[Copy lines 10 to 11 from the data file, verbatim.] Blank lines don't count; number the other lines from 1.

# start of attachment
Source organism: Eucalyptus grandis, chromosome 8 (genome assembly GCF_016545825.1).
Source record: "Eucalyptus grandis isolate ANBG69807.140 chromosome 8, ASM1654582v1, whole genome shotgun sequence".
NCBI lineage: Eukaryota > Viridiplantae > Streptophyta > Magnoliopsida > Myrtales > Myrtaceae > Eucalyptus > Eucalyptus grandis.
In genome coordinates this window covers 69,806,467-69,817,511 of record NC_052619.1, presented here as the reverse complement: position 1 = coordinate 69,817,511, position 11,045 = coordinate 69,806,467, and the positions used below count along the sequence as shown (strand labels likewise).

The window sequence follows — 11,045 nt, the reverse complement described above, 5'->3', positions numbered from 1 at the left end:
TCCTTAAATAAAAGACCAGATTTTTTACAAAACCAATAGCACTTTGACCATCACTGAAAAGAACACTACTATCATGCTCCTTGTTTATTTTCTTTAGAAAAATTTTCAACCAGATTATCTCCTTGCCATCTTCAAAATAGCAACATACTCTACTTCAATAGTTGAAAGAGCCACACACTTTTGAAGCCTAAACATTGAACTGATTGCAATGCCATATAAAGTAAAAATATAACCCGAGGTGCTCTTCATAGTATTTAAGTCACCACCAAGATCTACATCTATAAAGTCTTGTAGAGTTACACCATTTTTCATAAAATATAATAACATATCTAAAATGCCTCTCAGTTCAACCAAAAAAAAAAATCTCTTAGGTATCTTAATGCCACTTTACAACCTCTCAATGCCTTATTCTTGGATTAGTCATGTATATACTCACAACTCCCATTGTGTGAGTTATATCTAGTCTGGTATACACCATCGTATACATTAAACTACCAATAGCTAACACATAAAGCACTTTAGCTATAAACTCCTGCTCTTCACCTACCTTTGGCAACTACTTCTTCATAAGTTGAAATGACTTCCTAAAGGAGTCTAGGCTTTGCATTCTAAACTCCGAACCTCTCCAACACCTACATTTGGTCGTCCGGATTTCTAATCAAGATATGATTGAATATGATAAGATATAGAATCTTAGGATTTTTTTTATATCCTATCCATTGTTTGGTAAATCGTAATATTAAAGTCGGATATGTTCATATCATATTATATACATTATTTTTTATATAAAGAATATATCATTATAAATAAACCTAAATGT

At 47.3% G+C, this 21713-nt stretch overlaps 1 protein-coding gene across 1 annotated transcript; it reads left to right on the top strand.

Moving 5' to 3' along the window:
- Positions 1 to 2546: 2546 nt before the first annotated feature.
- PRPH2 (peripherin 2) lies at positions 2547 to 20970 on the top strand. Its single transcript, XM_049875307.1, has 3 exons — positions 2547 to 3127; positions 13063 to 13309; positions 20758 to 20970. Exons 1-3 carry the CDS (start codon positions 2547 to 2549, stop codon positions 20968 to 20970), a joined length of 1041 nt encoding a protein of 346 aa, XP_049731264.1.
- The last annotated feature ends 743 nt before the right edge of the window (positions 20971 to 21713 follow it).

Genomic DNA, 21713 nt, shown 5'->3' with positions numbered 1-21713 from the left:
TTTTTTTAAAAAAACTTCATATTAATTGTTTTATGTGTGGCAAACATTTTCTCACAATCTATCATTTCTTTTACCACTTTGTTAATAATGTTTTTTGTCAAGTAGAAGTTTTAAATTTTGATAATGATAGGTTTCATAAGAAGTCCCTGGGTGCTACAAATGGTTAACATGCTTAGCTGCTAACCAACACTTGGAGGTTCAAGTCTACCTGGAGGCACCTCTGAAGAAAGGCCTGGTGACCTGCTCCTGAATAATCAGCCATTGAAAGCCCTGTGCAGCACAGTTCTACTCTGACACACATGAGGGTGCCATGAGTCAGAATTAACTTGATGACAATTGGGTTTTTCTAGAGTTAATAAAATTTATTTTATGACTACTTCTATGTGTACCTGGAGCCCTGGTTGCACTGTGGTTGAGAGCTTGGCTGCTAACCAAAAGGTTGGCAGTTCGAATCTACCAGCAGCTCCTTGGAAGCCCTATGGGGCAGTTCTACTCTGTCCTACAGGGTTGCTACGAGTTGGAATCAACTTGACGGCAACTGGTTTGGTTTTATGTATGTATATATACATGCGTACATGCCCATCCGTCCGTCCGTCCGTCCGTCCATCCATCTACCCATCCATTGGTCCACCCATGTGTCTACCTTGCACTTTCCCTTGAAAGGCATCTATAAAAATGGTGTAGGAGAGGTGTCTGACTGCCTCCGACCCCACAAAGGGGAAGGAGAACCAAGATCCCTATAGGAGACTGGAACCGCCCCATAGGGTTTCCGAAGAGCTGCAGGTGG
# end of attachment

- PRPH2 (peripherin 2) lies at positions 2547 to 20970 on the top strand. Its single transcript, XM_049875307.1, has 3 exons — positions 2547 to 3127; positions 13063 to 13309; positions 20758 to 20970. Exons 1-3 carry the CDS (start codon positions 2547 to 2549, stop codon positions 20968 to 20970), a joined length of 1041 nt encoding a protein of 346 aa, XP_049731264.1.
- The last annotated feature ends 743 nt before the right edge of the window (positions 20971 to 21713 follow it).